Scott E. Plevy, MD
Photo: Scott E. Plevy



Elected 2007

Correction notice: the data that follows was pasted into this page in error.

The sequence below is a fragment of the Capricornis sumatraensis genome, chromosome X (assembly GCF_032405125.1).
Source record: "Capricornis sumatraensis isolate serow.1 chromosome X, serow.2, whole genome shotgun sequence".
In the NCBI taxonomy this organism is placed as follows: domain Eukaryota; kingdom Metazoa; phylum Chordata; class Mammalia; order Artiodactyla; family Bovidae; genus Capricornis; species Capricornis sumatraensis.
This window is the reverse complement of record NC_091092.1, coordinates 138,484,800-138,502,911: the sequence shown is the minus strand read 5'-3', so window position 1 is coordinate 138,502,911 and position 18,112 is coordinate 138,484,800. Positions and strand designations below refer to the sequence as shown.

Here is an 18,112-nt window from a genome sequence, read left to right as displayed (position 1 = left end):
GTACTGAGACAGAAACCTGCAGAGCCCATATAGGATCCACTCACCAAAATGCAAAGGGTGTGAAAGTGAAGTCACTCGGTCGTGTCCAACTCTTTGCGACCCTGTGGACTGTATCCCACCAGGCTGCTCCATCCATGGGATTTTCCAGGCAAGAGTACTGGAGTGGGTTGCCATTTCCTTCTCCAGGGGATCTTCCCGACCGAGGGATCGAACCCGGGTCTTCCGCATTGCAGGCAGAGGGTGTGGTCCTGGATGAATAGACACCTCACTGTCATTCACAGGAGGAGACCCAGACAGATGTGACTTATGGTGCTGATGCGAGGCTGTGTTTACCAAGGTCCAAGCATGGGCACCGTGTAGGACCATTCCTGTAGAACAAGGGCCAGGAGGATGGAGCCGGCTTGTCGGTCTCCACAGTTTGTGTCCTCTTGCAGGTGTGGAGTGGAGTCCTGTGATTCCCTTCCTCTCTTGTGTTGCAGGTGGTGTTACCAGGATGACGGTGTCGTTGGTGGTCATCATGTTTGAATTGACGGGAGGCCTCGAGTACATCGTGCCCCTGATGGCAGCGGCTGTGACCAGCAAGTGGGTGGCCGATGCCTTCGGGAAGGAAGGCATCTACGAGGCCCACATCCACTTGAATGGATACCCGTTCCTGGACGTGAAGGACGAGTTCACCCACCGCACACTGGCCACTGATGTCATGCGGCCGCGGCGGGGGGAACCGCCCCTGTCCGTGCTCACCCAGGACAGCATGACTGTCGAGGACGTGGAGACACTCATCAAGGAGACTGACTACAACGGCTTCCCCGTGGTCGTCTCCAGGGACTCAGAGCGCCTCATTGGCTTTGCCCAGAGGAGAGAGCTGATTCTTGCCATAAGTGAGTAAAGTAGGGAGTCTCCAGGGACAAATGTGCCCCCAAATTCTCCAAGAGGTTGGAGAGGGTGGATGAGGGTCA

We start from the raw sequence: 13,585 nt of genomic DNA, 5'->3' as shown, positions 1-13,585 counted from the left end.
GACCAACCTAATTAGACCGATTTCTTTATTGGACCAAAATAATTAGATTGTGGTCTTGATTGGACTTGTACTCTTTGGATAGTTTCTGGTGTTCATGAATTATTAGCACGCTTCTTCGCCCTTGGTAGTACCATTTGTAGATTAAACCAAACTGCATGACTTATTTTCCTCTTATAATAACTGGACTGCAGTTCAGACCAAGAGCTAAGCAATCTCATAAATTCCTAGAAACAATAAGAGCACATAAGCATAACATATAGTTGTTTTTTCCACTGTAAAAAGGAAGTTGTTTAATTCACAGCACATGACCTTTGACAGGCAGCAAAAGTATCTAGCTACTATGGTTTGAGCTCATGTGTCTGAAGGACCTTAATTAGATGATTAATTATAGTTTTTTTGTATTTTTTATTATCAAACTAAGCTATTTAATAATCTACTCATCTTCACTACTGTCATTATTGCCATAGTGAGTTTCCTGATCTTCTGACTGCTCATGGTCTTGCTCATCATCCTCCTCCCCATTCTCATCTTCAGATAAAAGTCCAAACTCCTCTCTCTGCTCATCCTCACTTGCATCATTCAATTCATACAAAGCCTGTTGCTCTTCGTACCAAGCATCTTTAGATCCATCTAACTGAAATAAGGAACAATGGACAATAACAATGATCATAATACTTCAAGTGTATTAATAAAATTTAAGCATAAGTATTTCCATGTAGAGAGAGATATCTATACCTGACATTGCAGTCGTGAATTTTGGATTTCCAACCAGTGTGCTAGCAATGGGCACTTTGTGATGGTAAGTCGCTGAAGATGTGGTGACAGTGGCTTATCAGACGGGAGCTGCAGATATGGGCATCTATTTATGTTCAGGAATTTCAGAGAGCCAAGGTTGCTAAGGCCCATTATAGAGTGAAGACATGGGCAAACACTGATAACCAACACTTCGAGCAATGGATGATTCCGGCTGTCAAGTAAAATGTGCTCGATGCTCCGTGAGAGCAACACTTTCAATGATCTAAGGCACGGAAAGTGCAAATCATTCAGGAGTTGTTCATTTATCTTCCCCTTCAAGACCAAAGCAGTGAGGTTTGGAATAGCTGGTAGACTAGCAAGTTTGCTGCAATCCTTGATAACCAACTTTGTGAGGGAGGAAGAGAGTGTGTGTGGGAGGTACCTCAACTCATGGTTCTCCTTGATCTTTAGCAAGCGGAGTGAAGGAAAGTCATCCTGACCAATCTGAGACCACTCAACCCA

My laboratory studies how interactions between the immune system and the environment lead to the initiation and perpetuation of inflammation in inflammatory bowel disease (IBD). To address these questions, we utilize mouse models of IBD, as well as cells and tissue from IBD patients. The environmental factor that has attracted the most attention in the pathogenesis of IBD is the enteric microbial flora. Our laboratory is actively involved in many studies to determine at the molecular level how bacteria activate innate immune responses in the mucosal immune system. In particular, we have focused on the expression of interleukin (IL)-12 family members as central events in chronic inflammation. Understanding how bacteria activate pro-inflammatory pathways in the intestine, and understanding mechanisms through which these pathways can be inhibited, will lead to new insights into the pathogenesis of IBD, and will reveal new therapeutic targets. We are also interested in a second environmental factor that profoundly influences the course of IBD. It is well described in studies from numerous geographic populations that cigarette smoking is protective against the development of ulcerative colitis (UC). We have been studying the potent anti-inflammatory effects of a component of cigarette smoke, carbon monoxide (CO), in mouse models of IBD. Low level CO exposure in IL-10 deficient mice ameliorated chronic intestinal inflammation through a novel pathway that involves upregulation of the enzyme heme oxygenase-1 (HO-1). Further work in the laboratory focuses on molecular mechanisms through which CO and HO-1 exert anti-inflammatory effects.